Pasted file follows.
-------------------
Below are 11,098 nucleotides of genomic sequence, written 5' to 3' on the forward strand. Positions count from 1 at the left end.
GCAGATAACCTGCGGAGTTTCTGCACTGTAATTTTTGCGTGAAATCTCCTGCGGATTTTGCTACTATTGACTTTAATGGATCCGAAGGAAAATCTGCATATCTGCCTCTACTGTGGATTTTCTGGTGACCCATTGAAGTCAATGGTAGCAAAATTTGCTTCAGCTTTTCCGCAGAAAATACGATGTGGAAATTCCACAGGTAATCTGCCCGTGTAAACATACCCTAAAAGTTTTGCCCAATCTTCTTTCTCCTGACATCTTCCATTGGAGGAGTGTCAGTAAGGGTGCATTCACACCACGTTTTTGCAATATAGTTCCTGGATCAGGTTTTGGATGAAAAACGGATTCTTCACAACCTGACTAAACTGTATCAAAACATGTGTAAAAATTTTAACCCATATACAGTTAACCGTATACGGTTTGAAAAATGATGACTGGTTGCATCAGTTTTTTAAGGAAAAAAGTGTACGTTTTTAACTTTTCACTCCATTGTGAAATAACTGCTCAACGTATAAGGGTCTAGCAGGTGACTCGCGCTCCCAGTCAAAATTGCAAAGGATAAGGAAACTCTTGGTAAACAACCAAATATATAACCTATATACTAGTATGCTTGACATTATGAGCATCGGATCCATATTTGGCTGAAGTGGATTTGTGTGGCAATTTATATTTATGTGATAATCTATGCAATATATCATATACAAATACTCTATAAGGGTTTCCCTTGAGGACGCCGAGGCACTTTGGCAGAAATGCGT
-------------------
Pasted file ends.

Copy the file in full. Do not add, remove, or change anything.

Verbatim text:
Below are 11,098 nucleotides of genomic sequence, written 5' to 3' on the forward strand. Positions count from 1 at the left end.
GCAGATAACCTGCGGAGTTTCTGCACTGTAATTTTTGCGTGAAATCTCCTGCGGATTTTGCTACTATTGACTTTAATGGATCCGAAGGAAAATCTGCATATCTGCCTCTACTGTGGATTTTCTGGTGACCCATTGAAGTCAATGGTAGCAAAATTTGCTTCAGCTTTTCCGCAGAAAATACGATGTGGAAATTCCACAGGTAATCTGCCCGTGTAAACATACCCTAAAAGTTTTGCCCAATCTTCTTTCTCCTGACATCTTCCATTGGAGGAGTGTCAGTAAGGGTGCATTCACACCACGTTTTTGCAATATAGTTCCTGGATCAGGTTTTGGATGAAAAACGGATTCTTCACAACCTGACTAAACTGTATCAAAACATGTGTAAAAATTTTAACCCATATACAGTTAACCGTATACGGTTTGAAAAATGATGACTGGTTGCATCAGTTTTTTAAGGAAAAAAGTGTACGTTTTTAACTTTTCACTCCATTGTGAAATAACTGCTCAACGTATAAGGGTCTAGCAGGTGACTCGCGCTCCCAGTCAAAATTGCAAAGGATAAGGAAACTCTTGGTAAACAACCAAATATATAACCTATATACTAGTATGCTTGACATTATGAGCATCGGATCCATATTTGGCTGAAGTGGATTTGTGTGGCAATTTATATTTATGTGATAATCTATGCAATATATCATATACAAATACTCTATAAGGGTTTCCCTTGAGGACGCCGAGGCACTTTGGCAGAAATGCGT